Should you bother with the science rebels?

Ol' Randal Rauser – never a dull moment with this guy. His recent essay details his reading of the 2010 book What Darwin Got Wrong, a book by a cognitive scientist (Massimo Piattelli-Palmarini) and a philosopher (Jerry Fodor) which caused a bit of a ruckus on its release and was panned, hard, by a spate of evolutionary biologists. But the book was latched onto by the intelligent design movement because the authors a) reject natural selection, and b) they're atheists. Randal is an intelligent design creationist, so, y'know, do the math.

I haven't read the book because, well, I can't think of any reason why I should. Randal Rauser disagrees with me, and had these sharp words for me:

See if you'd actually read the book you'd know that their arguments are drawn extensively from the biological literature.
But why bother when you've already outsourced your thinking to other chosen authorities.
Some "free thinker" you are.
Debates within the scientific community are nothing new, and this raises an interesting and possibly important question: is it enough to concede to the scientific consensus, or should we laypersons concern ourselves with internal scientific debates and/or the opinions of the marginal few who claim to have an argument (or a set of arguments) that will overthrow the scientific status quo?

The problem I have with reading a book like What Darwin Got Wrong is that, like Randal himself admits, the language is very technical and likely eludes lay-readership. When you don't quite grasp the nuances of what someone is talking about, it's easy to be fooled into thinking that they're really saying something profound.

I have, for example, read on various physics forums and blogs and number of lengthy dissertations by armchair physicists who claim to have solved the mystery of a quantum theory of gravity. Considering that this apparently eludes all academic physicists, that's a pretty big deal. But reading these dissertations, I cannot possibly decipher all the technical language and equations. It'd be easy to think that these people might be on to something. But the truth is that the scientific consensus exists for good reasons. With that in mind, I'd like to visit Randal's comment about my "chosen authorities".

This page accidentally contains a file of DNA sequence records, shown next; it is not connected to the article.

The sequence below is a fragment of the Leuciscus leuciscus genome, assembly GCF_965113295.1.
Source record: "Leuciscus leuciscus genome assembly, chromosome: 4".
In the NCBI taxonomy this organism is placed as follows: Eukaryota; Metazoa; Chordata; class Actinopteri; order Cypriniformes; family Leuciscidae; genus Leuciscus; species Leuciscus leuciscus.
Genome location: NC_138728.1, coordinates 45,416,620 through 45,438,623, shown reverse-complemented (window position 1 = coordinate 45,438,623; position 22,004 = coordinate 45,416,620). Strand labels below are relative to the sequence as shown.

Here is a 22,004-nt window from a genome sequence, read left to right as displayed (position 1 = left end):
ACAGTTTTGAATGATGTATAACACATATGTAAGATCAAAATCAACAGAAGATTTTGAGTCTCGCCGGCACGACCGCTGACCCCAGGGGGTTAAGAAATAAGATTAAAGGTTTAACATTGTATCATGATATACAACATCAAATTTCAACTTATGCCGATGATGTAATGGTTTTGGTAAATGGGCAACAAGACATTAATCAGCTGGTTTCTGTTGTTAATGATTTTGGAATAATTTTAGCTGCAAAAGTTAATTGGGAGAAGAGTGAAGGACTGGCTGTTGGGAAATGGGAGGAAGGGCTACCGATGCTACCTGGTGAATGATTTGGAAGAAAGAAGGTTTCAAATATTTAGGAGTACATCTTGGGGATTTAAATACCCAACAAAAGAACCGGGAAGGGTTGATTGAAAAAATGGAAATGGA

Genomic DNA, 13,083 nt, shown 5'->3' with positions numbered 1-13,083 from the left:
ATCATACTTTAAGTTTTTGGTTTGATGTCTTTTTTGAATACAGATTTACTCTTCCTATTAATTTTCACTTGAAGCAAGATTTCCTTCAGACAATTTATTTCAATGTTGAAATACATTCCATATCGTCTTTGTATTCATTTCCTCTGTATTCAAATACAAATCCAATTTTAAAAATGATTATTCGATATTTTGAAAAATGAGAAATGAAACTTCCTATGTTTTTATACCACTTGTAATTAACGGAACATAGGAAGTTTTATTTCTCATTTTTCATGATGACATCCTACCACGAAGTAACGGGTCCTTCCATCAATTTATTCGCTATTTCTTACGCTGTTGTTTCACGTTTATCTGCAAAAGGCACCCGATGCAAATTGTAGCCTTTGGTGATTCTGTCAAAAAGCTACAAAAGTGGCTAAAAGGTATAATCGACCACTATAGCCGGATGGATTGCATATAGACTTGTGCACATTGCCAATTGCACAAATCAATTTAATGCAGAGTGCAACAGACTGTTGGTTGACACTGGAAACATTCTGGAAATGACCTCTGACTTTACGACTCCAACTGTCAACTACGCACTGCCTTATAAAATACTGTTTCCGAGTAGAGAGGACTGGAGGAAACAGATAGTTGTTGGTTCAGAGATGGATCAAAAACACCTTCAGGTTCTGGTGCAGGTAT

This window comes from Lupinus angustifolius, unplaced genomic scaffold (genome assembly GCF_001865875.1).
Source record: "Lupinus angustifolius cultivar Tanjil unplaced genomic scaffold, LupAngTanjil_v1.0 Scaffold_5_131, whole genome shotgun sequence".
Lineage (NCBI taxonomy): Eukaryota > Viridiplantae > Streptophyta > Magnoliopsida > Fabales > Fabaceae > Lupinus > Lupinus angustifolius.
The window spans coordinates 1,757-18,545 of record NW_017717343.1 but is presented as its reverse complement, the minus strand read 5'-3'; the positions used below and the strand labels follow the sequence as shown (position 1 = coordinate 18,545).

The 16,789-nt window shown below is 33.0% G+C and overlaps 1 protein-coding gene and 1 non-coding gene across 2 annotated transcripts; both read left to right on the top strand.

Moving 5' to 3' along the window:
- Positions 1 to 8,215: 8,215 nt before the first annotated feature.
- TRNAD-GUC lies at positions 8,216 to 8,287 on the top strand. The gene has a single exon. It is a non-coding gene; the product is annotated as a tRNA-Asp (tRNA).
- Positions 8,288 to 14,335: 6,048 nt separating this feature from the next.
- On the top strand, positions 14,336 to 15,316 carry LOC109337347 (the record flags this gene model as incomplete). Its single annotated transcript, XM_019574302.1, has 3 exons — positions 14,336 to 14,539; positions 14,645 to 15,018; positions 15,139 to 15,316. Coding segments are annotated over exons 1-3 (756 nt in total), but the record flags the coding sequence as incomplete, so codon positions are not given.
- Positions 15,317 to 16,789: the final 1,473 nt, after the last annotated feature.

Chosen authorities

My "chosen authorities", as Randal sneered, are working scientists who have extensive specialized education in their field of expertise, who actively pursue research, and whose ideas have been vetted by other scientists with similar credentials and experience. If you want to learn about cosmology, you could always go to the Leadership University website and read one of William Lane Craig's dissertations on the Hawking-Hartle No Boundary Proposal. But Craig isn't a physicist; he's a theologian. Would it not be vastly wiser to learn about cosmology from Hawking himself, or his many colleagues and peers at prestigious academic institutions all over the world who have advanced degrees in physics and do research in the field? People like Brian Greene, Brian Cox, Lisa Randall, Alan Guth, Sean Carroll, and Alexander Vilenkin? You'd be a fool to think that a theologian would make for a better source of such specialized knowledge than the experts trained and working in the field.

But here's the rub: let's say William Lane Craig, who fancies himself to be quite the sophisticated philosopher, really has some remarkable ideas about physics that could turn the field on its head. That's great! But you, the layperson, is not who Craig should be talking to; he should be talking to those experts in the field and having his ideas vetted just as they have. Focusing on the layperson is just a way to avoid proper academic discourse and gather a following of the well-meaning but ignorant village folk who lack the proper training to see through his charlatanism.